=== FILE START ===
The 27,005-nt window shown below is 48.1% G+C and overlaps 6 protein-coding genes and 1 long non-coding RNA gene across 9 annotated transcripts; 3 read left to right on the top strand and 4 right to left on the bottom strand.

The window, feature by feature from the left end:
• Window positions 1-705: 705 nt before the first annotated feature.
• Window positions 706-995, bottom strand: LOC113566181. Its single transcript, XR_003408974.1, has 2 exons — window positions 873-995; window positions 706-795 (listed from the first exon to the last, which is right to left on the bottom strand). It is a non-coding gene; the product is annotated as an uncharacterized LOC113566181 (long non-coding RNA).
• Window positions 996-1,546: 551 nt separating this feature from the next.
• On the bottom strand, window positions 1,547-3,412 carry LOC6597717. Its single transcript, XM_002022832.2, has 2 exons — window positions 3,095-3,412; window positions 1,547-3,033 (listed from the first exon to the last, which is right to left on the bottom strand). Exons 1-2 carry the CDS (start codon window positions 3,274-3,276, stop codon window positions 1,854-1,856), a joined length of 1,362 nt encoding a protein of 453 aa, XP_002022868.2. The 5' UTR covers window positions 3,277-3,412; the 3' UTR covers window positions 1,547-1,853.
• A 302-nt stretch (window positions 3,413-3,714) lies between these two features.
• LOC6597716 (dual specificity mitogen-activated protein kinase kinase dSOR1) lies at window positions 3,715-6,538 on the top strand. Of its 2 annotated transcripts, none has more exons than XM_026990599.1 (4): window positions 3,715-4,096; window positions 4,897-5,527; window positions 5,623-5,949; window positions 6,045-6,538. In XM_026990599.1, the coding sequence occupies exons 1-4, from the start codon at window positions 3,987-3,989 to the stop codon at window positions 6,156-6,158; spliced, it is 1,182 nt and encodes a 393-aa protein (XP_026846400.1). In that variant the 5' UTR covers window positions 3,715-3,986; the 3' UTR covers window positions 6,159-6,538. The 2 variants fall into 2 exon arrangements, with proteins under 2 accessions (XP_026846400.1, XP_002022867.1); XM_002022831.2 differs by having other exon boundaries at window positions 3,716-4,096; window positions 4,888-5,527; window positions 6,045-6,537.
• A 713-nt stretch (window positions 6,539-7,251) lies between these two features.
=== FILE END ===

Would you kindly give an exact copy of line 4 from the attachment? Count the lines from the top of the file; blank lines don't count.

• Window positions 706-995, bottom strand: LOC113566181. Its single transcript, XR_003408974.1, has 2 exons — window positions 873-995; window positions 706-795 (listed from the first exon to the last, which is right to left on the bottom strand). It is a non-coding gene; the product is annotated as an uncharacterized LOC113566181 (long non-coding RNA).